A single unitary model has worked well in those areas that have adopted it in recent years including Dorset, Wiltshire, and Buckinghamshire. It is favoured by partners in the police, probation, and health service who care little about local government boundaries. It would allow Somerset to have a unified single voice, critical in attracting inward investment, and would join up local public services.

On every test, a single council delivers over the alternative five organisation approach; greater and quicker savings that can be reinvested back into public services with lower costs of implementation.

It would also deliver a boost to local democracy by creating a network of local community networks, working with local parish and town councils and at the heart of neighbourhoods and communities. People identify with their local village or town and their county and want to see services delivered at those levels; in fact, they just want to receive great quality and value, local services. And that’s what the One Somerset proposal would give them.

We have submitted a business case to the Secretary of State to do exactly this, but we are also setting out a series of clear commitments to the people of Somerset over the coming months to ensure that One Somerset delivers on what they want:

  1. No disruption to local services as we change, and a promise to keep residents fully informed.
  2. We will protect those front-line staff working with vulnerable people across the county.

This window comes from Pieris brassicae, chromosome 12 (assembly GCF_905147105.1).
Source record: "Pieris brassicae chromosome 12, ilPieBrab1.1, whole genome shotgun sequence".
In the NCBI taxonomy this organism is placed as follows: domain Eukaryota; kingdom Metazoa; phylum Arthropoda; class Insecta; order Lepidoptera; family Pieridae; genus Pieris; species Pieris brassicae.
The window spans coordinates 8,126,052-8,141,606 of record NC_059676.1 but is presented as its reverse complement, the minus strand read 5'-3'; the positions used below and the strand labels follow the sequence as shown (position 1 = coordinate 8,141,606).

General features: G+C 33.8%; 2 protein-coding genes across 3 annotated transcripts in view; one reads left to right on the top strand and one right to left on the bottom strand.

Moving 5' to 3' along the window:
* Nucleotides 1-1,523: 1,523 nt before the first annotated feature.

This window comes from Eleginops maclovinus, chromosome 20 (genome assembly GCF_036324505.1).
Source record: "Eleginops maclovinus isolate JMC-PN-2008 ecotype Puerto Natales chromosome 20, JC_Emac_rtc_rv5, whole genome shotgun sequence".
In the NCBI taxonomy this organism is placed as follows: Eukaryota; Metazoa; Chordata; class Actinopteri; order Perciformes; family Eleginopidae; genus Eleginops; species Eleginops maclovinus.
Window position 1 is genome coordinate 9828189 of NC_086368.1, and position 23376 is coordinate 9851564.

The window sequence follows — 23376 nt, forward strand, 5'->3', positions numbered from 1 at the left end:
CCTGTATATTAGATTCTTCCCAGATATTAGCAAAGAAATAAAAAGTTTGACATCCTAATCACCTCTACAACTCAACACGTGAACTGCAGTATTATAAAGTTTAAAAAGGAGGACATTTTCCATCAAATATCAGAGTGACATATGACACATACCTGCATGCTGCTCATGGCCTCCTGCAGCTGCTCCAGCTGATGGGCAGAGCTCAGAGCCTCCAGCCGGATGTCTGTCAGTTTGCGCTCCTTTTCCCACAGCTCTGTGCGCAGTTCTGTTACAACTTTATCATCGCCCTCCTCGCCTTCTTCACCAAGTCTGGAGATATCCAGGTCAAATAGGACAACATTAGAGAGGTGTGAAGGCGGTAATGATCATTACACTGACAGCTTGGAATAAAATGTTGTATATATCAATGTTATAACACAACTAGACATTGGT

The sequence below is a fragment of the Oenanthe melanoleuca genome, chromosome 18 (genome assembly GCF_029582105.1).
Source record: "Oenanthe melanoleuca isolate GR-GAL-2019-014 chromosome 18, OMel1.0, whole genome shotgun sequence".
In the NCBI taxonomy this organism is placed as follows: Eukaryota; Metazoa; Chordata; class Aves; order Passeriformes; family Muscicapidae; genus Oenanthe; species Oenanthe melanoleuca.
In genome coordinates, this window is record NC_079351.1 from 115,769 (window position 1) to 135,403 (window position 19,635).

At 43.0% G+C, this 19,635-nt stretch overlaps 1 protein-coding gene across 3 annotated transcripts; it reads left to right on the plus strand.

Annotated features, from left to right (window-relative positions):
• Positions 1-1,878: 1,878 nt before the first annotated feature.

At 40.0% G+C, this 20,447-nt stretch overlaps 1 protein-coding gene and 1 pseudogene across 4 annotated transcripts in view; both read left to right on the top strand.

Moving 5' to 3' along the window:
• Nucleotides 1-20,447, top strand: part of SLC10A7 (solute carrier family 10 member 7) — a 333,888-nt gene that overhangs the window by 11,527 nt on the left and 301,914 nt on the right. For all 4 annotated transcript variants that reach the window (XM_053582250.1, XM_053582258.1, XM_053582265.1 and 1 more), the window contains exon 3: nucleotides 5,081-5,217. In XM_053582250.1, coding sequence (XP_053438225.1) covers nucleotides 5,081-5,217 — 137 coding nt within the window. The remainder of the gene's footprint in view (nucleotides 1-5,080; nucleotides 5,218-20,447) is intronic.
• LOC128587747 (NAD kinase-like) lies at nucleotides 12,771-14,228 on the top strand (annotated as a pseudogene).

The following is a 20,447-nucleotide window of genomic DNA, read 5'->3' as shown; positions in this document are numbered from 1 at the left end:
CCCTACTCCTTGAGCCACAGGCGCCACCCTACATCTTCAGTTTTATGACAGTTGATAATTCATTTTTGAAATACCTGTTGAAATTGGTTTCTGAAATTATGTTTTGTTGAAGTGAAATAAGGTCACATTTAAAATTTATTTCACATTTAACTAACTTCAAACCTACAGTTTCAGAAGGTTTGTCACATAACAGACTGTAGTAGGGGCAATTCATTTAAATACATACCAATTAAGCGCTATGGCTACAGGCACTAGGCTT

3. Council tax will not increase because of moving to a single unitary council.
  4. Physical, face-to-face council contact points across the county.
  5. One telephone number and one website to access ALL council services.
  6. Improved services for our vulnerable residents including housing, adults’ & children’s services.
  7. Improved services for our children and young people, including education, training, jobs and transport.
  8. More local decision making by our town and parish councils and new local community networks.
  9. Closer relationships with partners including the NHS, police, education, and the voluntary sector to deliver better services.
  10. And finally, we will not split Somerset in half, divide communities, lose our proud identity, or weaken our standing on a local, regional and national level.

What we are offering is simple and based on good Conservative philosophy: a blueprint for better services, better value for money and reduced bureaucracy, no artificial boundaries – and certainly not splitting our great county in half as we look to rebuild our communities and country following Covid. That’s what Conservatives stand for and that’s what we will deliver if we are given the opportunity to continue the journey that we started in 2009.